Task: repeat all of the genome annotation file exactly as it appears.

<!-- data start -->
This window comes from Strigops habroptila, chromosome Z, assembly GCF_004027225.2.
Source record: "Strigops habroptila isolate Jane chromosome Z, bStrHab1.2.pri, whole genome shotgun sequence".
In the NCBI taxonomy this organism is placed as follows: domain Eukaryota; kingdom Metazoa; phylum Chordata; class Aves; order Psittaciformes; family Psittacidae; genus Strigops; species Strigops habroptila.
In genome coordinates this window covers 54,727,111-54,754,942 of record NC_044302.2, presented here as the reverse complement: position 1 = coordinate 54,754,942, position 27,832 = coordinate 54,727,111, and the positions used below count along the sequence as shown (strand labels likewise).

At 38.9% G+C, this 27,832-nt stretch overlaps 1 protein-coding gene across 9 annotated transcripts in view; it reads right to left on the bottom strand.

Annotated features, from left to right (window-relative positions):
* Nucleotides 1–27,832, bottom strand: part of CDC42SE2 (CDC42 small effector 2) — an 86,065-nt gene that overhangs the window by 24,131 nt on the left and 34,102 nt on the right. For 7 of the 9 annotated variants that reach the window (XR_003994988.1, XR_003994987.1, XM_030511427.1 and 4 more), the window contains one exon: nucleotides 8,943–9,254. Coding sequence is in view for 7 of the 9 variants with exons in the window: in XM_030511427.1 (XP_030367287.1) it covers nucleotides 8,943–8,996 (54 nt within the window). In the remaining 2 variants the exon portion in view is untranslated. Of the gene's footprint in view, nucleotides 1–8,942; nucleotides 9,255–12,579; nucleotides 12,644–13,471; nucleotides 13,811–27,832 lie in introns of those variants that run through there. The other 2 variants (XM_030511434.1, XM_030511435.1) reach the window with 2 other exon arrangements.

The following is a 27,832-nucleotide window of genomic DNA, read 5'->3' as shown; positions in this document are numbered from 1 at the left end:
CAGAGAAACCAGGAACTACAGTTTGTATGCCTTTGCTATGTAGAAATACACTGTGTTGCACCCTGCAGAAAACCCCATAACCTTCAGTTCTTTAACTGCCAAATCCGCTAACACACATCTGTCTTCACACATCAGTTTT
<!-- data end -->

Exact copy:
This window comes from Strigops habroptila, chromosome Z, assembly GCF_004027225.2.
Source record: "Strigops habroptila isolate Jane chromosome Z, bStrHab1.2.pri, whole genome shotgun sequence".
In the NCBI taxonomy this organism is placed as follows: domain Eukaryota; kingdom Metazoa; phylum Chordata; class Aves; order Psittaciformes; family Psittacidae; genus Strigops; species Strigops habroptila.
In genome coordinates this window covers 54,727,111-54,754,942 of record NC_044302.2, presented here as the reverse complement: position 1 = coordinate 54,754,942, position 27,832 = coordinate 54,727,111, and the positions used below count along the sequence as shown (strand labels likewise).

At 38.9% G+C, this 27,832-nt stretch overlaps 1 protein-coding gene across 9 annotated transcripts in view; it reads right to left on the bottom strand.

Annotated features, from left to right (window-relative positions):
* Nucleotides 1–27,832, bottom strand: part of CDC42SE2 (CDC42 small effector 2) — an 86,065-nt gene that overhangs the window by 24,131 nt on the left and 34,102 nt on the right. For 7 of the 9 annotated variants that reach the window (XR_003994988.1, XR_003994987.1, XM_030511427.1 and 4 more), the window contains one exon: nucleotides 8,943–9,254. Coding sequence is in view for 7 of the 9 variants with exons in the window: in XM_030511427.1 (XP_030367287.1) it covers nucleotides 8,943–8,996 (54 nt within the window). In the remaining 2 variants the exon portion in view is untranslated. Of the gene's footprint in view, nucleotides 1–8,942; nucleotides 9,255–12,579; nucleotides 12,644–13,471; nucleotides 13,811–27,832 lie in introns of those variants that run through there. The other 2 variants (XM_030511434.1, XM_030511435.1) reach the window with 2 other exon arrangements.

The following is a 27,832-nucleotide window of genomic DNA, read 5'->3' as shown; positions in this document are numbered from 1 at the left end:
CAGAGAAACCAGGAACTACAGTTTGTATGCCTTTGCTATGTAGAAATACACTGTGTTGCACCCTGCAGAAAACCCCATAACCTTCAGTTCTTTAACTGCCAAATCCGCTAACACACATCTGTCTTCACACATCAGTTTT